Interview: Teen treatments in aligner orthodontics

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Interview: Teen treatments in aligner orthodontics


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DTI's Nathalie Schüller spoke with Dr Julia Haubrich at the EAS Spring Meeting in March. (Photograph: EAS)
Nathalie Schüller, DTI

By Nathalie Schüller, DTI

Wed. 3. April 2019


Dr Julia Haubrich is a member of the board of the German Association for Aligner Orthodontics and chair of its sixth scientific congress, which will take place in Cologne in Germany from 19 to 24 November 2020. She is also on the editorial board of the Journal of Aligner Orthodontics. She works in a private practice in Cologne. After her presentation at the EAS Spring Meeting, she kindly took the time to answer some questions.

Dr Haubrich, you focus on orthodontic treatments for teenagers. Is this only because it is your favourite topic or are there other reasons?
I love working with teenagers. I am not just talking about aligners; I mean, in general. I think it is a lot more fun and I also love the outcome, and the combination of the different treatments you have seen at the conference. Working with teenagers and children is actually the reason I wanted to become an orthodontist. Then, when aligner technology arrived, many adults came to be treated and I was a bit sad, because I wanted to have the kids back, so I focused on making it possible to treat kids with Invisalign, because they were whom I wanted to work with. I love to talk about teens, and I am sure that is the reason I was invited to talk at the EAS meeting.

Some of the cases you presented were of really young children. Is there a need to treat children who still have their primary teeth? Dr Sean Carlson mentioned in his presentation that he treats children to prevent future problems. Do you have the same goals in treating children?
What was interesting in Dr Carlson’s comments was that, in the US, they focus more on treating teenagers. In Europe and in Germany, we very often have a first-phase treatment with a functional appliance and then a second-phase treatment once most of the permanent teeth have erupted. I think that is what separates us from the doctors in the US, where most do not have a first treatment phase. As far as I know, the functional appliance is more something that is used in Europe.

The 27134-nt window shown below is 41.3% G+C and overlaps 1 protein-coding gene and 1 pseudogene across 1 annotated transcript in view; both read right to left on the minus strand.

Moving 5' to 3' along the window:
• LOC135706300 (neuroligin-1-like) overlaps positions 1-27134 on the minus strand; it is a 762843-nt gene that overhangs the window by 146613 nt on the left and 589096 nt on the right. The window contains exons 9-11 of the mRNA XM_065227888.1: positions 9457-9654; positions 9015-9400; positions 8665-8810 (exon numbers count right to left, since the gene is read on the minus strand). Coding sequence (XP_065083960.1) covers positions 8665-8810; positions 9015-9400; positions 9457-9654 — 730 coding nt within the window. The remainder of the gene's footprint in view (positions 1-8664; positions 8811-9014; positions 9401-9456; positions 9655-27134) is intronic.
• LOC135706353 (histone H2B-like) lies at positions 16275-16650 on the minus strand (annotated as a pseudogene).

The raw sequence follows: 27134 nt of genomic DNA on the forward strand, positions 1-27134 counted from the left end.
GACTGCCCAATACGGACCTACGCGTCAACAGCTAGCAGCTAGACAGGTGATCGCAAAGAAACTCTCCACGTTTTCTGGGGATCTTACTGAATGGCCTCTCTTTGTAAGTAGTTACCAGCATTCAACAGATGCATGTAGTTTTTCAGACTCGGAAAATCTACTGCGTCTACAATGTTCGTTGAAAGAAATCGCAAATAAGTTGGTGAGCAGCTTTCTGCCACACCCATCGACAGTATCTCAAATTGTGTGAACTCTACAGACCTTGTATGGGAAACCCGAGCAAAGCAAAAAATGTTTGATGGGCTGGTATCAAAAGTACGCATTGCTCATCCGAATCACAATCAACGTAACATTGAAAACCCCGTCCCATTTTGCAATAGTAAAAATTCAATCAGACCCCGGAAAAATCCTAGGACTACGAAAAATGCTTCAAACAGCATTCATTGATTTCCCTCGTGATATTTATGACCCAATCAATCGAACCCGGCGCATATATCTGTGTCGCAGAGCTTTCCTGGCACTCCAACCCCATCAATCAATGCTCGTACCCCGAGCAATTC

There are both the functional appliance treatment and the aligner treatment. How many of your treatments are with functional appliances and how many are with aligners? Dr Carlson gave me his opinion on this question, and I’d like to know if you feel one treatment is better than the other or if you feel we still need both?
We absolutely do need both. Functional appliances are more for the morphology of the face—you can actually increase or decrease growth in a certain way. Influencing patients' growth is something you can only do once in a lifetime, when the patient is growing and is young. That is actually what Dr Carlson was talking about. He wants to prevent the “car accident” further up the road and therefore wants to take charge of the patient.

That is the reason we love to see our patients early on as well, because we can actually modify the growth. If we are working on a severe malocclusion case in need of surgery, we are probably not going to be able to change that, but there are cases where we can prevent surgery when we see the patient very early. For cases where there is not a lot of space, what happened in the past was that, because of that limited space, teeth were sometimes impacted and doctors had a tendency to do extractions. That is something that orthodontists did a lot 20 or 30 years ago, but we discovered that a patient’s profile was not very pleasing after extraction. It is not the profile that orthodontists want to have nowadays. In recent years, I have done only one extraction case in a child. We usually do not extract. We can use other techniques; we can widen the arch; we can also create the space with distalisation, as I showed in my presentation, to avoid extraction. If you have the opportunity to work with a patient quite early on and open the space, then you can prevent impactions of teeth and extractions later on.